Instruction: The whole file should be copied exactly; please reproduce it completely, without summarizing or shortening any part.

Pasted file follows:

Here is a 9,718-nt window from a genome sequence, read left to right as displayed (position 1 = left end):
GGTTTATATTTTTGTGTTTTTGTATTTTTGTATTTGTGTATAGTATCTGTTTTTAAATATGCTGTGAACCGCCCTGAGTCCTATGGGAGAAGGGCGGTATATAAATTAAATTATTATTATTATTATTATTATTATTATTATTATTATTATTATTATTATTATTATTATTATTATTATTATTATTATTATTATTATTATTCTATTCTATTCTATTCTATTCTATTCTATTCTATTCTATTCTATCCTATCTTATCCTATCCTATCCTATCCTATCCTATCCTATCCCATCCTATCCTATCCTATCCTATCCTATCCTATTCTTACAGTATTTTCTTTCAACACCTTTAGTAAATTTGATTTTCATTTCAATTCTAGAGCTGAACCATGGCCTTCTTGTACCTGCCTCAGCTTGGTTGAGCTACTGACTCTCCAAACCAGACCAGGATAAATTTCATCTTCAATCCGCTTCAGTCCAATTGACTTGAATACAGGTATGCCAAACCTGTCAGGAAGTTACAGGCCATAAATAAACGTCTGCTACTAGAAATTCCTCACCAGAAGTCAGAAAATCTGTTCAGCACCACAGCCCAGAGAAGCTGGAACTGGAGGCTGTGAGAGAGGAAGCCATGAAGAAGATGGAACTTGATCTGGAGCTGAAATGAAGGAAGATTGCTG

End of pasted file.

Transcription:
Here is a 9,718-nt window from a genome sequence, read left to right as displayed (position 1 = left end):
GGTTTATATTTTTGTGTTTTTGTATTTTTGTATTTGTGTATAGTATCTGTTTTTAAATATGCTGTGAACCGCCCTGAGTCCTATGGGAGAAGGGCGGTATATAAATTAAATTATTATTATTATTATTATTATTATTATTATTATTATTATTATTATTATTATTATTATTATTATTATTATTATTATTATTATTATTATTCTATTCTATTCTATTCTATTCTATTCTATTCTATTCTATTCTATCCTATCTTATCCTATCCTATCCTATCCTATCCTATCCTATCCCATCCTATCCTATCCTATCCTATCCTATCCTATTCTTACAGTATTTTCTTTCAACACCTTTAGTAAATTTGATTTTCATTTCAATTCTAGAGCTGAACCATGGCCTTCTTGTACCTGCCTCAGCTTGGTTGAGCTACTGACTCTCCAAACCAGACCAGGATAAATTTCATCTTCAATCCGCTTCAGTCCAATTGACTTGAATACAGGTATGCCAAACCTGTCAGGAAGTTACAGGCCATAAATAAACGTCTGCTACTAGAAATTCCTCACCAGAAGTCAGAAAATCTGTTCAGCACCACAGCCCAGAGAAGCTGGAACTGGAGGCTGTGAGAGAGGAAGCCATGAAGAAGATGGAACTTGATCTGGAGCTGAAATGAAGGAAGATTGCTG